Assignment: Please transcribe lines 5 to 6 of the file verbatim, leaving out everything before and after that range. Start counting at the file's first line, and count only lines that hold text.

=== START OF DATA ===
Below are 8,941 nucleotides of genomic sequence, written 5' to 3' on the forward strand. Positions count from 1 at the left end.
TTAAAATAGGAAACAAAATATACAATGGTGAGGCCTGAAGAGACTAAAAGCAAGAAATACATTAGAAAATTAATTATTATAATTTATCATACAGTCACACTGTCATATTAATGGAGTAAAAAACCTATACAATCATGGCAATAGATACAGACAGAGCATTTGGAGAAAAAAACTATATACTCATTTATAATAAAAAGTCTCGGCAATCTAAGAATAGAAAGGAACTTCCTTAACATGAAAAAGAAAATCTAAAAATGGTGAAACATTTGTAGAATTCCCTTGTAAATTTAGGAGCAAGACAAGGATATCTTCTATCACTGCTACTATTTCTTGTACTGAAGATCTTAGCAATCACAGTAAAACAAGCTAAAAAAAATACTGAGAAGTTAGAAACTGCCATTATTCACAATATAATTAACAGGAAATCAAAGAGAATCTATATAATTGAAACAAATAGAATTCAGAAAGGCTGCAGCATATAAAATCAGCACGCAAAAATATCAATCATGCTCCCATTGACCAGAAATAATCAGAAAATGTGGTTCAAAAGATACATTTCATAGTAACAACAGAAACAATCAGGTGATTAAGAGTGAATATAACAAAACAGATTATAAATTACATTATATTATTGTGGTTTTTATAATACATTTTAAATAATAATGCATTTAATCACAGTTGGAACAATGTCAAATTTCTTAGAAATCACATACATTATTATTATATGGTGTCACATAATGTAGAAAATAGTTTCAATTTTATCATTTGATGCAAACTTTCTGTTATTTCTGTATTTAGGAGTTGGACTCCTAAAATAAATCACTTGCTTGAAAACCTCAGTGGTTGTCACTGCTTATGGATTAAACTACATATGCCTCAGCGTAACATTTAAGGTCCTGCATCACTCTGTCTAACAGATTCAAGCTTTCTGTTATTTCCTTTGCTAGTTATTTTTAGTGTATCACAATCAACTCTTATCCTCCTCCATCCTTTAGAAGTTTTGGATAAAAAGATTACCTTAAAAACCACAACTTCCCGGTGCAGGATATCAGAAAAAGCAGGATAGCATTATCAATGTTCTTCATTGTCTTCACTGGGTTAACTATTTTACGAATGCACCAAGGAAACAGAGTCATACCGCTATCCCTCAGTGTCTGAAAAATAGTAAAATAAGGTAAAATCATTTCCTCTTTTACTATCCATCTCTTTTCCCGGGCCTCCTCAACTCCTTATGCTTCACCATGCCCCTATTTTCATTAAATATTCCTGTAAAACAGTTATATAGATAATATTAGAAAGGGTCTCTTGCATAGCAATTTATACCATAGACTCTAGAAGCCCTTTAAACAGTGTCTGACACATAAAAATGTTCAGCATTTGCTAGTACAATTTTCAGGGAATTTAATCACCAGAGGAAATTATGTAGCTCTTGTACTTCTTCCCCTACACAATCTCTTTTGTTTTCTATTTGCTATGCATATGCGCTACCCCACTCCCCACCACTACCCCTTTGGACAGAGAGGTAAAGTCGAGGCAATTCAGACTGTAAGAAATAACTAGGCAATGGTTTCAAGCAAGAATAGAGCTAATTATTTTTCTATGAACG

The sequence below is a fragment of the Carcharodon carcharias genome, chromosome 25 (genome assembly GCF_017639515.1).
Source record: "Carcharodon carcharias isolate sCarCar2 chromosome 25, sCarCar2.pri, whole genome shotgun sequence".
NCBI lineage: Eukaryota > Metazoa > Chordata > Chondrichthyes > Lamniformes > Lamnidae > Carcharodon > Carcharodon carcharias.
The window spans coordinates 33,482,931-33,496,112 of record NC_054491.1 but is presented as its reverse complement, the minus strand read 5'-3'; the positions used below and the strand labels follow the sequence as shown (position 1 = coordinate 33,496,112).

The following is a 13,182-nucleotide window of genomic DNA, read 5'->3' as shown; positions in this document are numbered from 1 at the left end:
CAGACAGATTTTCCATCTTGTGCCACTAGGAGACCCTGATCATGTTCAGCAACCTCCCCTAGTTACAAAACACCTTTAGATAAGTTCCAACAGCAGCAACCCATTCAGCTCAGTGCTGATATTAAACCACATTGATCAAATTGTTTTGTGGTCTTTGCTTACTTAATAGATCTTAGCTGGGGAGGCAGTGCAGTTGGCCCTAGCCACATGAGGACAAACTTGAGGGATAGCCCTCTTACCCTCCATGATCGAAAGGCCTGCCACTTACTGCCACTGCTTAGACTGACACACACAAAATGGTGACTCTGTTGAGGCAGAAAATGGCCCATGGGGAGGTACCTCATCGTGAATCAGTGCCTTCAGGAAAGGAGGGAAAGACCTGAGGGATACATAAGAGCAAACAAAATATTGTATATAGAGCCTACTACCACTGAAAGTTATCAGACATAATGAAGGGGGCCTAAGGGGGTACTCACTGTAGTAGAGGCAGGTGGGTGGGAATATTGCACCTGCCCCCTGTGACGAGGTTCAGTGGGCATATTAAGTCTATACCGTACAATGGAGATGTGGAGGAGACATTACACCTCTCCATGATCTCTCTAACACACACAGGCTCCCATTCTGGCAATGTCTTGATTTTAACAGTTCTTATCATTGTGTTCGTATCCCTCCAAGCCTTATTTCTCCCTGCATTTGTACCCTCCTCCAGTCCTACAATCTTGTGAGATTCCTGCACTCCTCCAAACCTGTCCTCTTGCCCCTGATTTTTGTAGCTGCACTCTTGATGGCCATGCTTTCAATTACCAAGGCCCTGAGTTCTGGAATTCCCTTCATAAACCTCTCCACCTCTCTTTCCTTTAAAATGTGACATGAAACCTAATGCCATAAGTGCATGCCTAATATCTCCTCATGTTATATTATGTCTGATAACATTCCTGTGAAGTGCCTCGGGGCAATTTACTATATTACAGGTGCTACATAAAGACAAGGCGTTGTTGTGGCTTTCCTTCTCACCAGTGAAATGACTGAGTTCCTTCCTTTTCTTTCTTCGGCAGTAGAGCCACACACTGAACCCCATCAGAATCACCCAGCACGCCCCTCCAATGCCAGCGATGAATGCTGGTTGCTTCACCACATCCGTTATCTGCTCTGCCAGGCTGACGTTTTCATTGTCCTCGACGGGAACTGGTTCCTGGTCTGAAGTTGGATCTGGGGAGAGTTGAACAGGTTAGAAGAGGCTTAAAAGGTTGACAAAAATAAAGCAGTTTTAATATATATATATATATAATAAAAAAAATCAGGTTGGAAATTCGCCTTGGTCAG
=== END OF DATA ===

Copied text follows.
NCBI lineage: Eukaryota > Metazoa > Chordata > Chondrichthyes > Lamniformes > Lamnidae > Carcharodon > Carcharodon carcharias.
The window spans coordinates 33,482,931-33,496,112 of record NC_054491.1 but is presented as its reverse complement, the minus strand read 5'-3'; the positions used below and the strand labels follow the sequence as shown (position 1 = coordinate 33,496,112).